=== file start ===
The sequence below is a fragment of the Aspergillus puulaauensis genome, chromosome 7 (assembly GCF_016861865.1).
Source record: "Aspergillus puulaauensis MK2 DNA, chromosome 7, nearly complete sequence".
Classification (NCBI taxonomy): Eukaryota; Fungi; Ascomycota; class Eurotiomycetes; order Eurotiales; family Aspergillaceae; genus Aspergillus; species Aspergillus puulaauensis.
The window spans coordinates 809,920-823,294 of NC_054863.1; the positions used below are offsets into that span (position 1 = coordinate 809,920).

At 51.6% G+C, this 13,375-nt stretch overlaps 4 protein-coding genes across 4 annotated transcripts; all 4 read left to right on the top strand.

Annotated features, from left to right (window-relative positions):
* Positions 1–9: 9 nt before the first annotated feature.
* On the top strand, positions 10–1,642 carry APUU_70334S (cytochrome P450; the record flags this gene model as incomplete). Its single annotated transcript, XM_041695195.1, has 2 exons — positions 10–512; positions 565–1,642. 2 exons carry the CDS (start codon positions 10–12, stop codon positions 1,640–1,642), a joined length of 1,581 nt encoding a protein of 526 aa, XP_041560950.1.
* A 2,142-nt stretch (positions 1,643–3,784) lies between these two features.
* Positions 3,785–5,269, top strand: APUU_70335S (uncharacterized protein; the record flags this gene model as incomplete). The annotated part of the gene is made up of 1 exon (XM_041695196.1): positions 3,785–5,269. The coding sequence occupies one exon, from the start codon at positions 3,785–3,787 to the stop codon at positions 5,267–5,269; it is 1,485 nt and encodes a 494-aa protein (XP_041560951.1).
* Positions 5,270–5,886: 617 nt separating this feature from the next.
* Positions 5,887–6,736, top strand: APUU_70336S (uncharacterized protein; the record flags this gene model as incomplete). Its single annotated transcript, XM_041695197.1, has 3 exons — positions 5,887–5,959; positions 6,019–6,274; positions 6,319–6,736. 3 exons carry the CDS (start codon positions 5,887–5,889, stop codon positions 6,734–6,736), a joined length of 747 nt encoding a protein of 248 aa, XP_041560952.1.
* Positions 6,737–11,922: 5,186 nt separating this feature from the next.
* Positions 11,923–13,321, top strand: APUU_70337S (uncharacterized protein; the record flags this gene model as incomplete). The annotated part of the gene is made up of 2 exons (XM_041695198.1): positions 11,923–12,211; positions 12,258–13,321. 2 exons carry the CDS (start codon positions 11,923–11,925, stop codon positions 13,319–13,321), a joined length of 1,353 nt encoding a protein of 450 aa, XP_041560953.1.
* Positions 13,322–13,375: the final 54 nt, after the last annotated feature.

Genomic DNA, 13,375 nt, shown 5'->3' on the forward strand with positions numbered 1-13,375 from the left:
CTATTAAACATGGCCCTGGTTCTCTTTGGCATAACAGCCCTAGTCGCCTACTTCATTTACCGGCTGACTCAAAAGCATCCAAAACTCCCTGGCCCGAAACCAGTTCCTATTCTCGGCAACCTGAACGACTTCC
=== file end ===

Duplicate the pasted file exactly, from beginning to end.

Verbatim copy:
The sequence below is a fragment of the Aspergillus puulaauensis genome, chromosome 7 (assembly GCF_016861865.1).
Source record: "Aspergillus puulaauensis MK2 DNA, chromosome 7, nearly complete sequence".
Classification (NCBI taxonomy): Eukaryota; Fungi; Ascomycota; class Eurotiomycetes; order Eurotiales; family Aspergillaceae; genus Aspergillus; species Aspergillus puulaauensis.
The window spans coordinates 809,920-823,294 of NC_054863.1; the positions used below are offsets into that span (position 1 = coordinate 809,920).

At 51.6% G+C, this 13,375-nt stretch overlaps 4 protein-coding genes across 4 annotated transcripts; all 4 read left to right on the top strand.

Annotated features, from left to right (window-relative positions):
* Positions 1–9: 9 nt before the first annotated feature.
* On the top strand, positions 10–1,642 carry APUU_70334S (cytochrome P450; the record flags this gene model as incomplete). Its single annotated transcript, XM_041695195.1, has 2 exons — positions 10–512; positions 565–1,642. 2 exons carry the CDS (start codon positions 10–12, stop codon positions 1,640–1,642), a joined length of 1,581 nt encoding a protein of 526 aa, XP_041560950.1.
* A 2,142-nt stretch (positions 1,643–3,784) lies between these two features.
* Positions 3,785–5,269, top strand: APUU_70335S (uncharacterized protein; the record flags this gene model as incomplete). The annotated part of the gene is made up of 1 exon (XM_041695196.1): positions 3,785–5,269. The coding sequence occupies one exon, from the start codon at positions 3,785–3,787 to the stop codon at positions 5,267–5,269; it is 1,485 nt and encodes a 494-aa protein (XP_041560951.1).
* Positions 5,270–5,886: 617 nt separating this feature from the next.
* Positions 5,887–6,736, top strand: APUU_70336S (uncharacterized protein; the record flags this gene model as incomplete). Its single annotated transcript, XM_041695197.1, has 3 exons — positions 5,887–5,959; positions 6,019–6,274; positions 6,319–6,736. 3 exons carry the CDS (start codon positions 5,887–5,889, stop codon positions 6,734–6,736), a joined length of 747 nt encoding a protein of 248 aa, XP_041560952.1.
* Positions 6,737–11,922: 5,186 nt separating this feature from the next.
* Positions 11,923–13,321, top strand: APUU_70337S (uncharacterized protein; the record flags this gene model as incomplete). The annotated part of the gene is made up of 2 exons (XM_041695198.1): positions 11,923–12,211; positions 12,258–13,321. 2 exons carry the CDS (start codon positions 11,923–11,925, stop codon positions 13,319–13,321), a joined length of 1,353 nt encoding a protein of 450 aa, XP_041560953.1.
* Positions 13,322–13,375: the final 54 nt, after the last annotated feature.

Genomic DNA, 13,375 nt, shown 5'->3' on the forward strand with positions numbered 1-13,375 from the left:
CTATTAAACATGGCCCTGGTTCTCTTTGGCATAACAGCCCTAGTCGCCTACTTCATTTACCGGCTGACTCAAAAGCATCCAAAACTCCCTGGCCCGAAACCAGTTCCTATTCTCGGCAACCTGAACGACTTCC